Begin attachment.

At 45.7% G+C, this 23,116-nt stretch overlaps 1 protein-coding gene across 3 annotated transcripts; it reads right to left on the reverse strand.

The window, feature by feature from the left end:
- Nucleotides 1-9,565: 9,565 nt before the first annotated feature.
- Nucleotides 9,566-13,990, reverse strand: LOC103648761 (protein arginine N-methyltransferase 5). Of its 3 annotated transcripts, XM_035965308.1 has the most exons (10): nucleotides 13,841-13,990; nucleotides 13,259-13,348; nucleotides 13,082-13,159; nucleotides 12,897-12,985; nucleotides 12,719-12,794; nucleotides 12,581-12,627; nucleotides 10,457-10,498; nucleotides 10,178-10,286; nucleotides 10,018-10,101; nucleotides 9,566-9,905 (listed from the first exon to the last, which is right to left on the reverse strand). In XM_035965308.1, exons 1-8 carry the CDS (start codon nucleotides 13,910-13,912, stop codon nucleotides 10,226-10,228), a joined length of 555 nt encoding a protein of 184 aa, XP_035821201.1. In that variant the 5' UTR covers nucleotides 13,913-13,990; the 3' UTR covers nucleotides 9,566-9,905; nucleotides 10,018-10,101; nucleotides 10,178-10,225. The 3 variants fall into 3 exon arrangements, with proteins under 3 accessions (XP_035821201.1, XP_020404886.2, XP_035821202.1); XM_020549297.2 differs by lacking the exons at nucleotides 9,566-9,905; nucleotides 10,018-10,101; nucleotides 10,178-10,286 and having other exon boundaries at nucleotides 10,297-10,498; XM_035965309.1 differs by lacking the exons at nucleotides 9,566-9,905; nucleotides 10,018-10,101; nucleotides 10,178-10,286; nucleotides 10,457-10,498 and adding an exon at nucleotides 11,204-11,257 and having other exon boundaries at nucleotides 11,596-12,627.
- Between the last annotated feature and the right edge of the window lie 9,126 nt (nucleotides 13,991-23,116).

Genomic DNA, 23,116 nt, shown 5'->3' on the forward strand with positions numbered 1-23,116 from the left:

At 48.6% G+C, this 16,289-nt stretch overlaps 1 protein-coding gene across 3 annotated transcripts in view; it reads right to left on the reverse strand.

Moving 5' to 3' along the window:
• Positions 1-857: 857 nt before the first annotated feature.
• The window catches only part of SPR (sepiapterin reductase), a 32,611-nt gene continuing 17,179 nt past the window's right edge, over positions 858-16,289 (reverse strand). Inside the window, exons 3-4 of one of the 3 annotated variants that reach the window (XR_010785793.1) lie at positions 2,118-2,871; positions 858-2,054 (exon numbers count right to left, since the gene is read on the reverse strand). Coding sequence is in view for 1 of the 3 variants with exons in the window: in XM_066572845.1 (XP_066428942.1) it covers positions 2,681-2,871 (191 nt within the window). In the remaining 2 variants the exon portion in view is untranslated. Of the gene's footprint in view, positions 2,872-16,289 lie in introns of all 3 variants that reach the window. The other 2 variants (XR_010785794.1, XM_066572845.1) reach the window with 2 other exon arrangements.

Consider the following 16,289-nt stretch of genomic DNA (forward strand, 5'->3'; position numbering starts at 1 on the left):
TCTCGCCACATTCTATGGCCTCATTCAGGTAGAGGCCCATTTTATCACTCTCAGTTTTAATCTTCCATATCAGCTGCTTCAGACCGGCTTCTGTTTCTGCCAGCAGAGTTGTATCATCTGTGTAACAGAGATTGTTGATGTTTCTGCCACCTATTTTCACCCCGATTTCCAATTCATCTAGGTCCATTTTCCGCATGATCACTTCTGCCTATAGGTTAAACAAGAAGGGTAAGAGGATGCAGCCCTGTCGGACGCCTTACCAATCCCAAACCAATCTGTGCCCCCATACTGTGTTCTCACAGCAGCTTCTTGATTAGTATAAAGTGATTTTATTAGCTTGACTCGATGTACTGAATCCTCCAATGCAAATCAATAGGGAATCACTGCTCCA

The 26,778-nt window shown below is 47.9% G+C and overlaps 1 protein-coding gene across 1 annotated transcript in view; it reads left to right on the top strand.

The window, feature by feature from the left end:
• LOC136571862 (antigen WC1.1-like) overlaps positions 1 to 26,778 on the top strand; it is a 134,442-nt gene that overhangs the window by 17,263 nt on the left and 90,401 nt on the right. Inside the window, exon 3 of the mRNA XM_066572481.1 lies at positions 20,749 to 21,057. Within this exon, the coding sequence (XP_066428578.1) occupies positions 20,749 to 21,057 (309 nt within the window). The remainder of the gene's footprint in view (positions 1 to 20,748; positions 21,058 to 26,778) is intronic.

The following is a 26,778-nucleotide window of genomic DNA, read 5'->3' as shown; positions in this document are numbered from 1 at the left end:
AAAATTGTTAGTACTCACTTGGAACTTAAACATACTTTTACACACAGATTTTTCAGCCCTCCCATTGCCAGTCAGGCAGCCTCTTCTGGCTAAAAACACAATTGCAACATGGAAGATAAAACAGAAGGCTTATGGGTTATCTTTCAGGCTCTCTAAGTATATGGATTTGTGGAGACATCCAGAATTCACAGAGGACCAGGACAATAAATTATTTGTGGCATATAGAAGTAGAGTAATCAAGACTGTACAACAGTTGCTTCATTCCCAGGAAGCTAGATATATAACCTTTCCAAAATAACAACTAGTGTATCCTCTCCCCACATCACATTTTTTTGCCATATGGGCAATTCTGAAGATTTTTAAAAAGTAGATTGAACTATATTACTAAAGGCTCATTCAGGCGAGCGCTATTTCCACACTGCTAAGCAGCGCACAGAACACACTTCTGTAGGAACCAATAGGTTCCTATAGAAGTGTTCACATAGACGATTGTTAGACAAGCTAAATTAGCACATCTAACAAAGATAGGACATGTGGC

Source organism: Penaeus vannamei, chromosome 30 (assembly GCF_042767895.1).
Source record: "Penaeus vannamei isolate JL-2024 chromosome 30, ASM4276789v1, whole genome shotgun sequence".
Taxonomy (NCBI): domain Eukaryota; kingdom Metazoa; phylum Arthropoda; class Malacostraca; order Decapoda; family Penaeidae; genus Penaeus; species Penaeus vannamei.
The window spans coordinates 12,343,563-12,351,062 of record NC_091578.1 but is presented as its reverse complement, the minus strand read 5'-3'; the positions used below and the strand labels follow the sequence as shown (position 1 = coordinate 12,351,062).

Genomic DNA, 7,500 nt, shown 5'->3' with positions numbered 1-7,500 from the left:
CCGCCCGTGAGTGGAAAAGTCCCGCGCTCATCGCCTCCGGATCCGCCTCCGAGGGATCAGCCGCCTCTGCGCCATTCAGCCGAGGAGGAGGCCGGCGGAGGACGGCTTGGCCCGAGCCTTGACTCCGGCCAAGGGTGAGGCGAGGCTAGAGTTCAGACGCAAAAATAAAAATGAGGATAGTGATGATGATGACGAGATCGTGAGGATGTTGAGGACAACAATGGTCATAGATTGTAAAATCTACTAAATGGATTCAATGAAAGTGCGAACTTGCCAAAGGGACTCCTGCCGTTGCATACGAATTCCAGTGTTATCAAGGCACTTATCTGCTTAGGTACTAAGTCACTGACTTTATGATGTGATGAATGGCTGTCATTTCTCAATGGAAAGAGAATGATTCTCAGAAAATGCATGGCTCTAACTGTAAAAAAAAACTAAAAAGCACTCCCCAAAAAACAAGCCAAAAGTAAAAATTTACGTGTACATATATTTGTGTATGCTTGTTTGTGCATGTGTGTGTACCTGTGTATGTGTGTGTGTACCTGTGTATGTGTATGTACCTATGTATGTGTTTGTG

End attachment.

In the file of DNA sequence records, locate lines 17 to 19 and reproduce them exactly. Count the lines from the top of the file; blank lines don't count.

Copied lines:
AAAATTGTTAGTACTCACTTGGAACTTAAACATACTTTTACACACAGATTTTTCAGCCCTCCCATTGCCAGTCAGGCAGCCTCTTCTGGCTAAAAACACAATTGCAACATGGAAGATAAAACAGAAGGCTTATGGGTTATCTTTCAGGCTCTCTAAGTATATGGATTTGTGGAGACATCCAGAATTCACAGAGGACCAGGACAATAAATTATTTGTGGCATATAGAAGTAGAGTAATCAAGACTGTACAACAGTTGCTTCATTCCCAGGAAGCTAGATATATAACCTTTCCAAAATAACAACTAGTGTATCCTCTCCCCACATCACATTTTTTTGCCATATGGGCAATTCTGAAGATTTTTAAAAAGTAGATTGAACTATATTACTAAAGGCTCATTCAGGCGAGCGCTATTTCCACACTGCTAAGCAGCGCACAGAACACACTTCTGTAGGAACCAATAGGTTCCTATAGAAGTGTTCACATAGACGATTGTTAGACAAGCTAAATTAGCACATCTAACAAAGATAGGACATGTGGC

Source organism: Penaeus vannamei, chromosome 30 (assembly GCF_042767895.1).
Source record: "Penaeus vannamei isolate JL-2024 chromosome 30, ASM4276789v1, whole genome shotgun sequence".